The recently concluded COP26 in Glasgow was, among other things, a festival of acronyms. There’s COP itself (Conference of Parties). And also GFANZ (Glasgow Financial Alliance for Net Zero), ISSB (International Sustainability Standards Board), and TSVCM (Taskforce on Scaling up Voluntary Carbon Markets).
Watching from afar, I came up with my own acronym to define the key takeaways from the two-week confab: MMM. Momentum, money, and measurement.
Momentum. There is something to be said for bringing together people in person, especially after nearly two years of virtual events and Zoom summits. These gatherings act as gravitational forces, attracting hundreds of leaders from the worlds of business, government, and nonprofits. Those people in turn attract a massive amount of press coverage. And as any marketer will tell you, a little earned coverage can be worth more than a whole lot of paid media. The volume of articles, livestreams, reports, blogs, and podcasts emanating from COP26 provided an important signal boost for the messages that participants were trying to get across.
Momentum is also key to unlocking a crucial force for combating climate change: collective action. Efforts to reduce emissions or transform global trade networks only work if many people lock arms and agree to jump into an uncertain future together. Some activists will surely conclude that there wasn’t enough collective action taken at COP26. But the public pledges made at the conference—on deforestation, on methane, on electric vehicles—were substantial. And these public promises help create momentum for further action. After all, upon reading a declaration of intent, the next question is: how do you plan to live up to it?
Efforts to reduce emissions or transform global trade networks only work if many people lock arms and agree to jump into an uncertain future together.
One of the biggest commitments made at COP26 had to do with the second M: money. Take GFANZ: spearheaded by former UK central banker Mark Carney, who spoke to strategy+business last summer, the Glasgow Financial Alliance for Net Zero brings together 450 institutions with collective assets of US$130 trillion. That’s a lot. One of the noteworthy developments of the last couple of years has been the volume of capital lining up behind technologies, products, services, and goods aimed at lowering emissions. To be sure, some of these dollars—and pounds and euros—can be ascribed to the good intentions of finance leaders concerned about their public image. But GFANZ demonstrates that there’s a larger, more powerful dynamic at work.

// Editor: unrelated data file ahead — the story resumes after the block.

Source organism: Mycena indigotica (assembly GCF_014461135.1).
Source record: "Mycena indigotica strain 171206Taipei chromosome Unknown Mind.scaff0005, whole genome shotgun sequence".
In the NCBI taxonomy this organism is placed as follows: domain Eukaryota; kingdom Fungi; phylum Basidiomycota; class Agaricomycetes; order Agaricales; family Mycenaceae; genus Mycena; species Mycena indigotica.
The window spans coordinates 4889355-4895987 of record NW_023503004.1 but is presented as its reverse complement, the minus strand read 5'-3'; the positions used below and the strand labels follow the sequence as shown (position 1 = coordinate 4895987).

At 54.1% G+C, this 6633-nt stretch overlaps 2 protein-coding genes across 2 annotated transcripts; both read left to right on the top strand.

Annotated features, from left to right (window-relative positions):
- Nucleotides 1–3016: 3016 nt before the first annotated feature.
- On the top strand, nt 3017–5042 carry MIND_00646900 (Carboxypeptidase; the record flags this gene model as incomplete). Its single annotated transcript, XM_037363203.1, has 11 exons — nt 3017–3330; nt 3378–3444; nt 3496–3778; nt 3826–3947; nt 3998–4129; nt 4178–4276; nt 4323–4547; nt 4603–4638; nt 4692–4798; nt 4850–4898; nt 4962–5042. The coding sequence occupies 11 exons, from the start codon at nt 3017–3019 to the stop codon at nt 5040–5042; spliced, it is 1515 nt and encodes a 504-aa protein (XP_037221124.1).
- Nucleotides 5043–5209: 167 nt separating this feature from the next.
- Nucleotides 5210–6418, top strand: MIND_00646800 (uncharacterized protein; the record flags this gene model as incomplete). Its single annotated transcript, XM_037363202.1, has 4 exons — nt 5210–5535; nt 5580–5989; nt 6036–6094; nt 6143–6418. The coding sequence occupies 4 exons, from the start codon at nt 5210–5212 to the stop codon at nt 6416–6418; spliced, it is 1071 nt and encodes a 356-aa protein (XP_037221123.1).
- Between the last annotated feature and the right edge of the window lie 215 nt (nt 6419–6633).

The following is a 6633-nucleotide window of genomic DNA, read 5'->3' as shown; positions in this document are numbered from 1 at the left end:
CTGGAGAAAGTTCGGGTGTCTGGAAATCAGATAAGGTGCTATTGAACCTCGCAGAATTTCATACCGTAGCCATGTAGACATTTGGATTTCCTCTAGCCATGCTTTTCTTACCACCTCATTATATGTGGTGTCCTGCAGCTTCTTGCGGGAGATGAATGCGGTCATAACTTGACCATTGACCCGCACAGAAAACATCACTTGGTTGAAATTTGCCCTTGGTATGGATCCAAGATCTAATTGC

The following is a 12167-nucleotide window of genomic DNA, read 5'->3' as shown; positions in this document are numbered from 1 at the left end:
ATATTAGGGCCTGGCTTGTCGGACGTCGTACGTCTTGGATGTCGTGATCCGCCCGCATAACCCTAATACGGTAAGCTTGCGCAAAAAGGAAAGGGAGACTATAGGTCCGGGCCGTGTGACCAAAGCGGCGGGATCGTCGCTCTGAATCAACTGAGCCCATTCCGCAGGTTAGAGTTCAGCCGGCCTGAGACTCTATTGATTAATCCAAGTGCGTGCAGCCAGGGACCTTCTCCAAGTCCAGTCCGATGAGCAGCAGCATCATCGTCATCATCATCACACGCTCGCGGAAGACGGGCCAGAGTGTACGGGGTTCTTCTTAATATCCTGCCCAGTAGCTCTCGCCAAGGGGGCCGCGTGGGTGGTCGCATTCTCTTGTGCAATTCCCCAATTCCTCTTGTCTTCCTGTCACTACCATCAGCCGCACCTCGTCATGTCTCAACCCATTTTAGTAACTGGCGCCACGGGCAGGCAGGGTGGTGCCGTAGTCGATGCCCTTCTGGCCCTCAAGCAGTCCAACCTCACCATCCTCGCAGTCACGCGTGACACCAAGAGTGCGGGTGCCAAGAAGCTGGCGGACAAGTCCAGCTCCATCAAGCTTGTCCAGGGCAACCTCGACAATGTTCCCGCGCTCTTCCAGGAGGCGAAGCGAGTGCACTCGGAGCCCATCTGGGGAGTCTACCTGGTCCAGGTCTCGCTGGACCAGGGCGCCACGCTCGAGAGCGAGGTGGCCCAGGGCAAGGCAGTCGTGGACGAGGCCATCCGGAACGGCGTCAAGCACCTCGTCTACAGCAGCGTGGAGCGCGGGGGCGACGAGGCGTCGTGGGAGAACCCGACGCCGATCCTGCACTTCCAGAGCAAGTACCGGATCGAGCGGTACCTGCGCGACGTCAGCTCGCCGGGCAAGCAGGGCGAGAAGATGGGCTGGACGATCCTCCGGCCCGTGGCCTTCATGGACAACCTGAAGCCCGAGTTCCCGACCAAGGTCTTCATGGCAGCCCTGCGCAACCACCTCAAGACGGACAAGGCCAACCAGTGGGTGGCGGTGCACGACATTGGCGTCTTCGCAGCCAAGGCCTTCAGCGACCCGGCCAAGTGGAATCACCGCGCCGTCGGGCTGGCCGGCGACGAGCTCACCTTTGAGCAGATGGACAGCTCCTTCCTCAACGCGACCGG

With each passing year, more and more low-emissions businesses pencil out, yield profits, and find viability in competitive marketplaces, from solar power plants to electric buses. As a recent PwC survey found, investors aren’t yet willing to accept notably lower returns for the sake of the planet. The good news? Because of the momentum and innovation rampant in the world, that’s not a sacrifice investors will feel they have to make as frequently going forward. In many instances, in fact, the low- or no-emissions alternative is the more economically viable one.
How do we know this? Well, it’s because of the third M: measurement. There’s an old saw in manufacturing that what gets measured in this world gets controlled. That speaks to efforts like tightly managing inventory and eliminating waste. When it comes to climate issues, measurement takes on a more important meaning. Measurement is one of the levers that will accelerate the energy transition that was discussed with such gravity in Glasgow, that will harness all that momentum, and that create a safe harbor for all those investor dollars. After companies, organizations, and countries make pledges to reduce emissions, both from their operations and from supply chains, they will have to measure and report those reductions accurately and carefully. Prices are one of the most familiar forms of measurement. And as a joint PwC/World Economic Forum report, released on the eve of Glasgow, found, establishing an (acronym alert) ICPF, which stands for an International Carbon Price Floor, could spur emissions reductions.
As we look ahead, our responsibility—as consumers, businesspeople, and leaders—to measure our own progress will grow, and fast. Indeed, one of the to-do items for the participants in COP26 is to come back next year—not six years from now—with a road map for reducing emissions.